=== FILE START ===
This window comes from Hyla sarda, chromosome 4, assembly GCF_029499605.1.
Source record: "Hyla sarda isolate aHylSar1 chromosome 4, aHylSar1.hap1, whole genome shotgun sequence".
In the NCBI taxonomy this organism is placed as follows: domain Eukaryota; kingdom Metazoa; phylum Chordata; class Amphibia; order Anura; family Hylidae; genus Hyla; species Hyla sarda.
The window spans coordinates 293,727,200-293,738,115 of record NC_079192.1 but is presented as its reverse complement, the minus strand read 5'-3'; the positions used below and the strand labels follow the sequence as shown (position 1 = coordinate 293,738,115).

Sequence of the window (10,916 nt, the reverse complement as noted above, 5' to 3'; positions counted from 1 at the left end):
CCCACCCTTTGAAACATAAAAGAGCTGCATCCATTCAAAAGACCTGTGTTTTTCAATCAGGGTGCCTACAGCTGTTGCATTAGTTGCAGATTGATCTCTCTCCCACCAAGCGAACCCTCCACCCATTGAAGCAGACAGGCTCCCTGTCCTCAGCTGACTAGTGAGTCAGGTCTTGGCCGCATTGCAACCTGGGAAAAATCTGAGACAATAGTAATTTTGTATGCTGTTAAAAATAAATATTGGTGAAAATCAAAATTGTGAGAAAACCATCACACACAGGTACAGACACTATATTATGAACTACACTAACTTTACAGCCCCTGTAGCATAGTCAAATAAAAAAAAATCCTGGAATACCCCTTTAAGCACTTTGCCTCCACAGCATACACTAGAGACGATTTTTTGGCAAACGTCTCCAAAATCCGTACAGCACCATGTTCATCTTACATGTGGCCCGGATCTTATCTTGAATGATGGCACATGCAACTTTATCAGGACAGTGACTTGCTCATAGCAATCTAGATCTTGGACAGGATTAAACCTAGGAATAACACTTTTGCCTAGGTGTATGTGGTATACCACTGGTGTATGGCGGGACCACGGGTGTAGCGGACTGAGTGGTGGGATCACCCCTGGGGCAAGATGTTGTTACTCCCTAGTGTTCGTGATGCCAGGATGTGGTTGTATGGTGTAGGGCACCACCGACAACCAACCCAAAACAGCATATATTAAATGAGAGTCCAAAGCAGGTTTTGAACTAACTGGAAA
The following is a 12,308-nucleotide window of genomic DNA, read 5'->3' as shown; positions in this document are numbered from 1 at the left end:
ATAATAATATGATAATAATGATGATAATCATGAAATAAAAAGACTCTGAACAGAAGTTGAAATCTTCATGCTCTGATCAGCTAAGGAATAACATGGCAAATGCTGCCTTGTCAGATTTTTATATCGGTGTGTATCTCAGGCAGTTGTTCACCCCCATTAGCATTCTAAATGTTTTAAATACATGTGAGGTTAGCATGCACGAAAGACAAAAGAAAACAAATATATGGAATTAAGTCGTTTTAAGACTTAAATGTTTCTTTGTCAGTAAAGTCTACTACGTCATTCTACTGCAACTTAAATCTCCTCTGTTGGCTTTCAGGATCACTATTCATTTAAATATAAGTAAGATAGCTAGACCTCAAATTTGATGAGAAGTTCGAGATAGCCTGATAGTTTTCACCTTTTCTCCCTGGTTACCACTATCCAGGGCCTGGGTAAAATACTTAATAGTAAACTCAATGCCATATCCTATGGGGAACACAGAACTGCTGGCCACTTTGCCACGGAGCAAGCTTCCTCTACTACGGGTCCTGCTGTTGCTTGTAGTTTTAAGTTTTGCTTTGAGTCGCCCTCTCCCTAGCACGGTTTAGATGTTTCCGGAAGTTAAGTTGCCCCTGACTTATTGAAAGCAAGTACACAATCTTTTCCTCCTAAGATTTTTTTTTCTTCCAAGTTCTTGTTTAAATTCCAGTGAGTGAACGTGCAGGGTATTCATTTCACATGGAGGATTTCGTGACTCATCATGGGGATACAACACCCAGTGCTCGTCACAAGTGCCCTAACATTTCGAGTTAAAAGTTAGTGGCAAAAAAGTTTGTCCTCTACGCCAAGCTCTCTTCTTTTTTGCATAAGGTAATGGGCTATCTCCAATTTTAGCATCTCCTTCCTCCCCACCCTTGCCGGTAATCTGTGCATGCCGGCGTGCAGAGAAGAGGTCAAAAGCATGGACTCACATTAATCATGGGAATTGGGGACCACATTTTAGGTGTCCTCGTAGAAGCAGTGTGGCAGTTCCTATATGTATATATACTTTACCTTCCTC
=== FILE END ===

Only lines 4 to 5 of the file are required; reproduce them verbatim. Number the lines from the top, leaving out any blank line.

The window spans coordinates 293,727,200-293,738,115 of record NC_079192.1 but is presented as its reverse complement, the minus strand read 5'-3'; the positions used below and the strand labels follow the sequence as shown (position 1 = coordinate 293,738,115).

Sequence of the window (10,916 nt, the reverse complement as noted above, 5' to 3'; positions counted from 1 at the left end):